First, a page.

2. I'm slowly reading my way through the 2 fitting books I have, and although it was really confusing at first, now I'm finding that as I'm in the process of making (or wearing) something and I have an issue, I often think: "Didn't I read about that in the book?" Then I'm able to look it up. So I think you should get one!

    One of the things I read was that smaller busts need narrower bust darts, and larger busts need wider ones. At first it didn't make sense to me, but then I folded some paper and sure enough! The wider the "dart", the fuller the shape I ended up with!

    1. That's so true-- I tried to take in a bodice by increasing the bust darts, but I ended up with a pointy mess! Eek!

  3. Oh, there's a think back adjustment - I'm sure! :-) It appears there's one for everything. My brain is too fried to look at this interesting challenge (so sorry) but I'm sure you're going to get some great advice. I really recommend Fit for Real People and the Singer tailoring book I posted about a few days ago.

    What I would say is, don't make the book your gospel - your eyes have the answers. You know what you're looking at. Just keep manipulating the fabric until you find your fix. Of course, books are very important. But they're not addressing the minutiae of your body.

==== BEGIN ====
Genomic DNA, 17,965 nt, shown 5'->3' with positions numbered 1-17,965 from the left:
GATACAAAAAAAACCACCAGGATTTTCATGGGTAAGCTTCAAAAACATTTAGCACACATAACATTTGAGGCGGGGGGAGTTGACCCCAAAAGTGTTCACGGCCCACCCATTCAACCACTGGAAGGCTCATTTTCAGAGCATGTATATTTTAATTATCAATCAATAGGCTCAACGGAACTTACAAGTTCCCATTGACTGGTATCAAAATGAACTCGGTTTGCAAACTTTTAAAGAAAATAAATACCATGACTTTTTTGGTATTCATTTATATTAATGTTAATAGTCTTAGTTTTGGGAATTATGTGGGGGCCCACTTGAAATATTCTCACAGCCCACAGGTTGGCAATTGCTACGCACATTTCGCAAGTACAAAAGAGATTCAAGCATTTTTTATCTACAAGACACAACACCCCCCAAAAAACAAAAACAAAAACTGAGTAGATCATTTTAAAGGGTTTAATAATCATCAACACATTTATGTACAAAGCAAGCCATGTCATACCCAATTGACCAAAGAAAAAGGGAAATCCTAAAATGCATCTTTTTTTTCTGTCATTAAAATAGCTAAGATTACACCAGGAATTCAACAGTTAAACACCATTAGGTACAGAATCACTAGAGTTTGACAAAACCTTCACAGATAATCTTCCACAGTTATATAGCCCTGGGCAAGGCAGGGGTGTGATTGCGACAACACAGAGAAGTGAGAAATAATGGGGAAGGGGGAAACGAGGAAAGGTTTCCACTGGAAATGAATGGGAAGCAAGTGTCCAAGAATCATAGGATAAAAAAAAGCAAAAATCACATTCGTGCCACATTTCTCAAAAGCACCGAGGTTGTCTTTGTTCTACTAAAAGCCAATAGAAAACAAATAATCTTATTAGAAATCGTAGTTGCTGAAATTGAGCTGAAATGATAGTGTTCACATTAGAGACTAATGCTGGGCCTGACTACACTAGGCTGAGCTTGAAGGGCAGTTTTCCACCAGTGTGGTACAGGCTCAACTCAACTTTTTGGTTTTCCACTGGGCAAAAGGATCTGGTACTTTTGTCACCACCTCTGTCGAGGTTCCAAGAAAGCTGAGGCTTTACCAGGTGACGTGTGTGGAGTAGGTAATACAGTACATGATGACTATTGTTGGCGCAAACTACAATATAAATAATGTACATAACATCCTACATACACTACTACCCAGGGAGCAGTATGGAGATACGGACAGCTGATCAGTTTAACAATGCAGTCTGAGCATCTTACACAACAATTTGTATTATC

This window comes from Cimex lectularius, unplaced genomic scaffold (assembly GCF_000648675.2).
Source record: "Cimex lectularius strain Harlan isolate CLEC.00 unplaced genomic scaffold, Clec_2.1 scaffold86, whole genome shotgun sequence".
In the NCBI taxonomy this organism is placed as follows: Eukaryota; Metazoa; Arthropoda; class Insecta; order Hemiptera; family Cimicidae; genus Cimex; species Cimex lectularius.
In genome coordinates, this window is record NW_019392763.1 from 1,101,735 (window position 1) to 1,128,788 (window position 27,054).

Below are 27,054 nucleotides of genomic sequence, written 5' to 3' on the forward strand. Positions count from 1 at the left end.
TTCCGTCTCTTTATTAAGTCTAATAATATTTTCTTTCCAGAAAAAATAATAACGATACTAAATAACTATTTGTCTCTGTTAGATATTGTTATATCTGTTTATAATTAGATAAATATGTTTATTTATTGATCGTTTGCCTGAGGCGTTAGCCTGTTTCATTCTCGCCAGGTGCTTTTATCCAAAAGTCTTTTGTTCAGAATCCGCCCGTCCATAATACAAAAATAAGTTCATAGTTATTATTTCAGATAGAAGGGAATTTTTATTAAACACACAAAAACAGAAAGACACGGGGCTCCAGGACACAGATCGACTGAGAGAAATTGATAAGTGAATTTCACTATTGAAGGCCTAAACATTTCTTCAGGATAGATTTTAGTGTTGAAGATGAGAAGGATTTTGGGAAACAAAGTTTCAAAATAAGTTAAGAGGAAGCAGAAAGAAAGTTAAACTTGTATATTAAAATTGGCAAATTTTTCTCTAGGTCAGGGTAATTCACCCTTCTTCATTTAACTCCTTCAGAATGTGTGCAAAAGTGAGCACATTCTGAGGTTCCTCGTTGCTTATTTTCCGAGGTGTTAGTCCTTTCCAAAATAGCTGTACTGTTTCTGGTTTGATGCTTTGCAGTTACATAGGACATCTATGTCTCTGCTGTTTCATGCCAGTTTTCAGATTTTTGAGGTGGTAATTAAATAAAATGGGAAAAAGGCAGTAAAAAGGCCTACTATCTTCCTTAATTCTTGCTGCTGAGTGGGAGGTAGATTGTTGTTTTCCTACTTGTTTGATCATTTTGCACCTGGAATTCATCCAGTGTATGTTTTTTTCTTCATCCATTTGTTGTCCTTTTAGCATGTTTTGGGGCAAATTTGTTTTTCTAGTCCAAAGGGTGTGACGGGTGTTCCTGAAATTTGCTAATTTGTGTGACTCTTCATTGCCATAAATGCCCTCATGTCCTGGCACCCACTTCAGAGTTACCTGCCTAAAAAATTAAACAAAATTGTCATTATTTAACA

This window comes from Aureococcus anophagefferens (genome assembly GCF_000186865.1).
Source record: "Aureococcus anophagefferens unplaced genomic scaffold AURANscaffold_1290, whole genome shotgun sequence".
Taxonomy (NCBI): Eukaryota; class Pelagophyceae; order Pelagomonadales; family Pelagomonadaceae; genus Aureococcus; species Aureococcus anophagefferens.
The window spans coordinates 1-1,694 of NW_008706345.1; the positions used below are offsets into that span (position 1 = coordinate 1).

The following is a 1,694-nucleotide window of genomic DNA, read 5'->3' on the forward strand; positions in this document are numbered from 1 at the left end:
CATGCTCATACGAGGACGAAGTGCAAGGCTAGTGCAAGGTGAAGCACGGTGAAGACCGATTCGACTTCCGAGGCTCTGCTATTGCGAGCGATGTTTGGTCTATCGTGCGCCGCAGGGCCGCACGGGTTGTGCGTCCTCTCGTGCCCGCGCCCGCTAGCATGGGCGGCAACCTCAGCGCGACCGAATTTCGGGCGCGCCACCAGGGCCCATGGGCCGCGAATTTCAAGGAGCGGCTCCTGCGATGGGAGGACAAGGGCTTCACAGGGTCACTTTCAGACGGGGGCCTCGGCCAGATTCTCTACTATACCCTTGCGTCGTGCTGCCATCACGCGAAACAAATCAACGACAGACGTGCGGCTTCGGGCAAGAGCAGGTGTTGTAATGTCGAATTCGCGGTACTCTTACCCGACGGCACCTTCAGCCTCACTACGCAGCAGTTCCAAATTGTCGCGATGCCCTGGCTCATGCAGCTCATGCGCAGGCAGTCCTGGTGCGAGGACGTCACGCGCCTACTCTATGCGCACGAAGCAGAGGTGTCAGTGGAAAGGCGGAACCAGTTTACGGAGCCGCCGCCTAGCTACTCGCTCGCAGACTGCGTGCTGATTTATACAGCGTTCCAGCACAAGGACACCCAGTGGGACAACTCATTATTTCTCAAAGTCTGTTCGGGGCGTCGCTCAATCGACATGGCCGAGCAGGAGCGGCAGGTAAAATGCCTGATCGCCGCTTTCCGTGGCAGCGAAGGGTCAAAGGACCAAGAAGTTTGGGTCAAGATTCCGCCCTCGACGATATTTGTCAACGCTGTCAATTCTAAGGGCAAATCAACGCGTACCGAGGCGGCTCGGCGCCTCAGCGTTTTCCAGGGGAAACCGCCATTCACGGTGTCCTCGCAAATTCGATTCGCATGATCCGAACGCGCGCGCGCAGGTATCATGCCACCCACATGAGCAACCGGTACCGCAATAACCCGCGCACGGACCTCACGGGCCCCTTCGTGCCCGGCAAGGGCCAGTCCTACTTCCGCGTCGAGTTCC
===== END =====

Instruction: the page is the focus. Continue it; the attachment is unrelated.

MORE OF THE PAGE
4. You may indeed have a narrow back but maybe swayback too? You look very S-shaped in the blue dress.

    I know I've read some people just make a smaller size back bodice if they are using multi-sized patterns. You might consider this.

    And maybe get someone to measure your back width and back waist width for you? The more numers you have the better, sometimes...Good luck! (Also, Lena Merrin, get her feed/newsletter!!!)

  5. It looks like you would like to have this top quite fitted and to be quite honest, darts are meant for more subtle shaping. (Seam lines work best for addressing dramatic curves.) In my experience, for the type of back darts you are working with, a dart volume of about 3/4" (2cm) is the maximum you can take in for each dart. If you increase the dart volume, you will need to make the dart longer in order to fit smoothly. I am sure if you continued pinning the dart above and below the waist line, you will get what I mean. Be careful about over fitting-you still need enough ease for movement and breathing. :)

    Gail is spot on with her discovery about darts! The more dramatic the curve the more shaping you need.

  6. I think you're onto something-- taking a vertical tuck seems to be helping the problem. It looks like the back waistband (on the purple dress) just appeared to hang lower because it was too wide (rather than too long). My swayback issues actually cause the hem to hang lower in the back. Happy fitting!

  7. You have done well. This is what am scared off as a beginner lol. Toile is the UK equiv of muslin. I prefer the word muslin though despite being from the UK hehe.